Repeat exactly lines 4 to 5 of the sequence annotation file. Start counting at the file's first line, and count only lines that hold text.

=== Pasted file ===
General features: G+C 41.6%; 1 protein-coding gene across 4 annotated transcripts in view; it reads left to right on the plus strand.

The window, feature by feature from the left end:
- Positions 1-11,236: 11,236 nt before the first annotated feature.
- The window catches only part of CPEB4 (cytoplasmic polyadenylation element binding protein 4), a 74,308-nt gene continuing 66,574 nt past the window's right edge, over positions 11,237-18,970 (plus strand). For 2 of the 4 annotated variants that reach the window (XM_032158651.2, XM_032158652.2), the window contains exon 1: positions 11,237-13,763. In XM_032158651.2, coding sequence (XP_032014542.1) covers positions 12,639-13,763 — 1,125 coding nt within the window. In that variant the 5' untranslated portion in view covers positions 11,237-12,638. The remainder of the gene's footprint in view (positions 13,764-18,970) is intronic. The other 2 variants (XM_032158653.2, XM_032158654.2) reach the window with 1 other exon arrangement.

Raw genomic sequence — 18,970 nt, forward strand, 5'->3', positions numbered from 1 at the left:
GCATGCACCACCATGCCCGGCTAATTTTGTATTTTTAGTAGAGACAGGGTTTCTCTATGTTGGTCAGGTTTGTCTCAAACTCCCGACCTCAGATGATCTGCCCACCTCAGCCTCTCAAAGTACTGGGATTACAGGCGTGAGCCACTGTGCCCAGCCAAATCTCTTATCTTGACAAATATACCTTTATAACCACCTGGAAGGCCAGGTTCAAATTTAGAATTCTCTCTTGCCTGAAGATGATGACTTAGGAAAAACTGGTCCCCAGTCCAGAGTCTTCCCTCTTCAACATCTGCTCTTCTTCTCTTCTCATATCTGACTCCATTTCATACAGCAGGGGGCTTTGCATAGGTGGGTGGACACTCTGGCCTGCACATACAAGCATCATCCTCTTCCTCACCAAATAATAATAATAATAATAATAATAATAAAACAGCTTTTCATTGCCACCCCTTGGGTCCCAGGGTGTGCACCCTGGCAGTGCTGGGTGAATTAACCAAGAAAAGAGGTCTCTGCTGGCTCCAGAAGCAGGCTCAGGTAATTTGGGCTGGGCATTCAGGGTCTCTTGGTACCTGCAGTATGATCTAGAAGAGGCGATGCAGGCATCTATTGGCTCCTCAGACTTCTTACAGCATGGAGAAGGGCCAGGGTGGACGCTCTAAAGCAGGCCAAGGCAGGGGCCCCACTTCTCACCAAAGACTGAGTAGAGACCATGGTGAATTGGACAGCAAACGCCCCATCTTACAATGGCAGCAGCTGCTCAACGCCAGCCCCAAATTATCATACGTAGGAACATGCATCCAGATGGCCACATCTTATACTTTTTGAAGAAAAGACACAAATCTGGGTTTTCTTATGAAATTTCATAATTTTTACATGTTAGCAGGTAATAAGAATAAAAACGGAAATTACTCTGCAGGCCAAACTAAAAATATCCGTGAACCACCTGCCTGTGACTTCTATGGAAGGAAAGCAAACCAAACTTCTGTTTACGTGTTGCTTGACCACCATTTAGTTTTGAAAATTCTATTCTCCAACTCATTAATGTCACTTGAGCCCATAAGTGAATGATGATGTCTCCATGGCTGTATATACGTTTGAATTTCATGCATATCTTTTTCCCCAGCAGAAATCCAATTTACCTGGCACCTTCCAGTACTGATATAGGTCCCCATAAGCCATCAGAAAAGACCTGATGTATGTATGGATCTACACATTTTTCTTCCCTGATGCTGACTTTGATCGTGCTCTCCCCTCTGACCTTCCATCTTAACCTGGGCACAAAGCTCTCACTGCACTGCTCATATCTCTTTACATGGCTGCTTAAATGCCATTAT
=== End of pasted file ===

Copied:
- The window catches only part of CPEB4 (cytoplasmic polyadenylation element binding protein 4), a 74,308-nt gene continuing 66,574 nt past the window's right edge, over positions 11,237-18,970 (plus strand). For 2 of the 4 annotated variants that reach the window (XM_032158651.2, XM_032158652.2), the window contains exon 1: positions 11,237-13,763. In XM_032158651.2, coding sequence (XP_032014542.1) covers positions 12,639-13,763 — 1,125 coding nt within the window. In that variant the 5' untranslated portion in view covers positions 11,237-12,638. The remainder of the gene's footprint in view (positions 13,764-18,970) is intronic. The other 2 variants (XM_032158653.2, XM_032158654.2) reach the window with 1 other exon arrangement.

Raw genomic sequence — 18,970 nt, forward strand, 5'->3', positions numbered from 1 at the left: